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Think about what Chip Kelly wants in an offensive player. And then think about Damaris Johnson.
Playmaking ability? Check.
Johnson, who showed some flashes as a rookie receiver and returner last year, is back for his second season with the Eagles and looking for a bigger role in Kelly’s high-voltage offense.
And he seems like a perfect fit.
“I’m kind of expecting to have a bigger year and help my team out more than last year,” Johnson said after a recent OTA practice.
“I want the guys to know they can depend on me and be comfortable that I can go out there and take more reps and contribute more and be accountable. I want my teammates and coaches to trust me and know they can count on me.”
Johnson wasn’t bad last year, although it took him a while to get comfortable with the speed of the NFL -- especially in the punt return game.
He caught 19 passes for 256 yards, the second-best season by an Eagles undrafted rookie in the last 60 years -- Hank Baskett was 22 for 464 in 2006. He was third among undrafted rookies, behind the Browns’ Josh Gordon and the Raiders’ Rod Streater, a native of Burlington Township in South Jersey.
Punt returns took a while to come together. But Johnson's 98-yard touchdown against the Cowboys in Week 10 -- tied for the third-longest punt return in NFL history -- showed what he’s capable of accomplishing.
“I think it took me a while last year to get comfortable and get used to the speed of the game,” Johnson said. “I already feel more comfortable. I think I can just go out and play now and not think about it.”
So where does Johnson fit in?
Anywhere. He left Tulsa as the all-time leader in total yards in NCAA history, and he believes he can be the same kind of player on this level.
“I can carry the ball for this team, I can work in space, I can definitely go outside and play outside, return punts or kicks -- whatever the team needs, I’m down to do,” he said. “I feel versatility is definitely a strength of mine.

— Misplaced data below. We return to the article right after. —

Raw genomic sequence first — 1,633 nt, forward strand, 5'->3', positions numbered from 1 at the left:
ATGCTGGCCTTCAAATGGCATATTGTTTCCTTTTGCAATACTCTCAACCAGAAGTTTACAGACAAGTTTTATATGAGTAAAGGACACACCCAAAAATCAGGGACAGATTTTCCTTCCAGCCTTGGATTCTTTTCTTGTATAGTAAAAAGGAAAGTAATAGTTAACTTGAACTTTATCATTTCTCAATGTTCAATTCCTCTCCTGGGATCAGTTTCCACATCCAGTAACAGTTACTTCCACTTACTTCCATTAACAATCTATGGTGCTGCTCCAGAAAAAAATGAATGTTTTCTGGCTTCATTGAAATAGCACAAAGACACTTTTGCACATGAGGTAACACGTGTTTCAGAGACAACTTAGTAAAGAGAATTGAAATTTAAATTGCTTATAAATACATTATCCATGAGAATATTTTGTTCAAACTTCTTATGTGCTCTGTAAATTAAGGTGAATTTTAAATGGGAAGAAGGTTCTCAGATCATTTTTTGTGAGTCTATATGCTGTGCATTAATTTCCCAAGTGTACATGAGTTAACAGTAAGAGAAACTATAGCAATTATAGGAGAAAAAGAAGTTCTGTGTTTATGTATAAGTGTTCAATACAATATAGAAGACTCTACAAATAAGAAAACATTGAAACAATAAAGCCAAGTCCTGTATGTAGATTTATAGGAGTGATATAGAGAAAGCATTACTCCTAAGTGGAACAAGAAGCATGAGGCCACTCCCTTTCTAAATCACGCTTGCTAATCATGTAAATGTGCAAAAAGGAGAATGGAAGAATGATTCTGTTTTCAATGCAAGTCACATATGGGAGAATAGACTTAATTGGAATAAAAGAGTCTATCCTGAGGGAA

“Coach Kelly puts us in great positions to make plays. He has everybody doing things that they’re good at. It’s kind of like musical chairs. Everybody does different things.”
Johnson rushed for over 1,000 yards in college, had nearly 3,500 yards in kick returns and almost 3,000 receiving yards. He finished with 7,796 yards in 39 games -- 200 yards per game.
“I learned a lot last year and I feel like I should be a lot better this year,” he said. “I feel I can do more, and I just need the opportunity. Just going to go out there every day in these minicamps and OTAs and show what I can do and see how it all plays out.”
Johnson didn’t play his senior year at Tulsa while he dealt with some legal issues that have been well-publicized, so his slow start last year is understandable.
That’s all far behind him now. He’s kind of a wild card for the Eagles, who have proven wide receivers, tight ends and tailbacks but nobody quite like Johnson, who can do just about anything at any time from anywhere on the field
It’s going to be fun to watch how Kelly uses him.
“They’re throwing everybody in at different positions just to see what we can all do, how you learn on the fly, how you respond when you get tired, are you willing to dig deep and keep pushing through it,” said Johnson, who’s just 23.
“Just from being in Louisiana and dealing with the heat and humidity down there, I’m ready for anything. You just have to want it and I want it a lot.
“I’m definitely trying to go out there and prepare as hard as I can every day so whatever they throw at me, I’m ready for it.”